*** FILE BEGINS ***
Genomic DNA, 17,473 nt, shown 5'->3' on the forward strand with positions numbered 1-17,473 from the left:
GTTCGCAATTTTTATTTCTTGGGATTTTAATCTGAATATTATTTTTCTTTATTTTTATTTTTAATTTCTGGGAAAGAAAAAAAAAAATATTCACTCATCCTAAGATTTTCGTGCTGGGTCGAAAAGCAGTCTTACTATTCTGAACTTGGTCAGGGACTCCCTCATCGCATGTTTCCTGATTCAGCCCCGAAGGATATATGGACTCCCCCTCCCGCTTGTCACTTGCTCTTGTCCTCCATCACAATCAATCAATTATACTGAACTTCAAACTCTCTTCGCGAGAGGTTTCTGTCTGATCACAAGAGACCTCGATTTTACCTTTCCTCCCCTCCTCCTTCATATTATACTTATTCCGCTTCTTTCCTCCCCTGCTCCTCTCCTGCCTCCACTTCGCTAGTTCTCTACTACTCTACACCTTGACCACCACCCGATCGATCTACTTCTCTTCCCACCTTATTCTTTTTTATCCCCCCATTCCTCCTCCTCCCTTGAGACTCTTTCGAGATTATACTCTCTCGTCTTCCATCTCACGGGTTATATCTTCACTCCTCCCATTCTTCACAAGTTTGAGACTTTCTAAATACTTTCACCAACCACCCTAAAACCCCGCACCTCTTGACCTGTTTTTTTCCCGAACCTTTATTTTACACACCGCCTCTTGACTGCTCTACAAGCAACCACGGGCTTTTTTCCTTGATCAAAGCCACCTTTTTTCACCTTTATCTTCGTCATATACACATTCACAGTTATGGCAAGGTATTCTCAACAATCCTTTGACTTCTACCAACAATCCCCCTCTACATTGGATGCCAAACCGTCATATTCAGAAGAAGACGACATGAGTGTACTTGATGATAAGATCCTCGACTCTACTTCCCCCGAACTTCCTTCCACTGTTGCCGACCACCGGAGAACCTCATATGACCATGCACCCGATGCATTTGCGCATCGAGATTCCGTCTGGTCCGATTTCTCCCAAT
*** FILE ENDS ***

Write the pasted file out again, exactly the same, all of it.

Genomic DNA, 17,473 nt, shown 5'->3' on the forward strand with positions numbered 1-17,473 from the left:
GTTCGCAATTTTTATTTCTTGGGATTTTAATCTGAATATTATTTTTCTTTATTTTTATTTTTAATTTCTGGGAAAGAAAAAAAAAAATATTCACTCATCCTAAGATTTTCGTGCTGGGTCGAAAAGCAGTCTTACTATTCTGAACTTGGTCAGGGACTCCCTCATCGCATGTTTCCTGATTCAGCCCCGAAGGATATATGGACTCCCCCTCCCGCTTGTCACTTGCTCTTGTCCTCCATCACAATCAATCAATTATACTGAACTTCAAACTCTCTTCGCGAGAGGTTTCTGTCTGATCACAAGAGACCTCGATTTTACCTTTCCTCCCCTCCTCCTTCATATTATACTTATTCCGCTTCTTTCCTCCCCTGCTCCTCTCCTGCCTCCACTTCGCTAGTTCTCTACTACTCTACACCTTGACCACCACCCGATCGATCTACTTCTCTTCCCACCTTATTCTTTTTTATCCCCCCATTCCTCCTCCTCCCTTGAGACTCTTTCGAGATTATACTCTCTCGTCTTCCATCTCACGGGTTATATCTTCACTCCTCCCATTCTTCACAAGTTTGAGACTTTCTAAATACTTTCACCAACCACCCTAAAACCCCGCACCTCTTGACCTGTTTTTTTCCCGAACCTTTATTTTACACACCGCCTCTTGACTGCTCTACAAGCAACCACGGGCTTTTTTCCTTGATCAAAGCCACCTTTTTTCACCTTTATCTTCGTCATATACACATTCACAGTTATGGCAAGGTATTCTCAACAATCCTTTGACTTCTACCAACAATCCCCCTCTACATTGGATGCCAAACCGTCATATTCAGAAGAAGACGACATGAGTGTACTTGATGATAAGATCCTCGACTCTACTTCCCCCGAACTTCCTTCCACTGTTGCCGACCACCGGAGAACCTCATATGACCATGCACCCGATGCATTTGCGCATCGAGATTCCGTCTGGTCCGATTTCTCCCAAT